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Medical practitioners lack e-signatures for federal law

By Saxifrage in Internet
Tue May 15, 2001 at 02:22:07 AM EST
Tags: Politics (all tags)

By October 2002, U.S. federal law will require medical care providers, insurance companies, Medicare, Medicaid, and other government programs, to shuffle and cross-file administrative paperwork electronically. However, the law passed some years ago, in 1996, and it does not contain any provision for electronic signatures of the documents. In other words, no one can be sure of whether or not the document is valid, which poses a certain level of risk to patient and to practitioner alike.

For some of the background information, before I discuss some interesting ramifications of electronically filing and signing of medical documents, see the New York Times (free registration required) story called "Digital Signatures Spark Debate", dated 14 May 2001.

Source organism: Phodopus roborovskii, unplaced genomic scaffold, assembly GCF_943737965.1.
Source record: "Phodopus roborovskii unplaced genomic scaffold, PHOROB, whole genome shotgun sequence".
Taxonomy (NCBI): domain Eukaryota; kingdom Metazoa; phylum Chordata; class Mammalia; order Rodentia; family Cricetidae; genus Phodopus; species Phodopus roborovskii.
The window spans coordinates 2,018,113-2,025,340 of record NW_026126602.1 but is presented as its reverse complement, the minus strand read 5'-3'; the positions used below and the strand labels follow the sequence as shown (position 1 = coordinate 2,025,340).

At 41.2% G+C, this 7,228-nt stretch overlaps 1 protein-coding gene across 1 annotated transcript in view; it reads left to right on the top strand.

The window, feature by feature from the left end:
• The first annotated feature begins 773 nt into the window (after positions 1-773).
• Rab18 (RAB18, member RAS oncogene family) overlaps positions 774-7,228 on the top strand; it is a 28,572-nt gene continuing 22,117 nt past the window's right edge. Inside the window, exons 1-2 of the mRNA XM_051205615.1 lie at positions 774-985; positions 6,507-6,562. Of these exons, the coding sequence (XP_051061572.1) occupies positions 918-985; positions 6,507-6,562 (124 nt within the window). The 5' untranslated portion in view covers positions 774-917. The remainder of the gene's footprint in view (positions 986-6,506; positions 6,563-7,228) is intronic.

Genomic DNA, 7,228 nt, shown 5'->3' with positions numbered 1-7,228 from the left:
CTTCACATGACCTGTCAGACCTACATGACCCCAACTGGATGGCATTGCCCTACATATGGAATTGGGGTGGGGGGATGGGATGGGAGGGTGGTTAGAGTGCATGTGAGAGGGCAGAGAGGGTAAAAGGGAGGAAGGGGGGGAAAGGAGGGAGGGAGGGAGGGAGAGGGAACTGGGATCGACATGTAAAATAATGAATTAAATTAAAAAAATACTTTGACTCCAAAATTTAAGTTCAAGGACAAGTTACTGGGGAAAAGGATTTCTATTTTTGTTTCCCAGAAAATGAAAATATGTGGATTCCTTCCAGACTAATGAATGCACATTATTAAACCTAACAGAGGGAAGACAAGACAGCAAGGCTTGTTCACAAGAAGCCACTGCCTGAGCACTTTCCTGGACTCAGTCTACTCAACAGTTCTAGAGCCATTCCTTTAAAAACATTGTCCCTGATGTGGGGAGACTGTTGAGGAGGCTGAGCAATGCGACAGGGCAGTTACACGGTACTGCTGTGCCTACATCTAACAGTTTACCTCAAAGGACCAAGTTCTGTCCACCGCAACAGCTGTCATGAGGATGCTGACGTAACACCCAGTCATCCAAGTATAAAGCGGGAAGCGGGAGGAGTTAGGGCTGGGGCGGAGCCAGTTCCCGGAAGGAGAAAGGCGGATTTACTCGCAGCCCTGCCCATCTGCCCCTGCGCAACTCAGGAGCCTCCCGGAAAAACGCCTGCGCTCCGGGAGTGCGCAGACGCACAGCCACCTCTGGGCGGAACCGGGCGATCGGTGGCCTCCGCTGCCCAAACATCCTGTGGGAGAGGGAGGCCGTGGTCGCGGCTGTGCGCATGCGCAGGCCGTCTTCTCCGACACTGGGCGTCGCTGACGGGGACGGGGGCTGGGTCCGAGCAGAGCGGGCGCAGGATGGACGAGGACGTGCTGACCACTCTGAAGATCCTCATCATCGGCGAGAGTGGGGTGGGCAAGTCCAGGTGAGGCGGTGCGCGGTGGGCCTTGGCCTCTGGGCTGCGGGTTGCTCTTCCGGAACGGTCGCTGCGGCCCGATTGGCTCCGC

Just to give a little more in depth detail, for those of you who reject the Times on the basis of free registration, the story cites several sources as saying that the issue should be worked out by the market, not the government. Additionally, it appears that these exchanges have been happening, on the scale of three billion payment claims per year, but on private networks only; there is some uncertainty as to the suitability of the greater Internet for the exchange of data.

In looking at the situation, I see two heartening aspects of digital document exchange between these organizations, and three frightening things. They are detailed below.

    Positive Things
  • There are so many documents that filing electronically will save precious trees everywhere.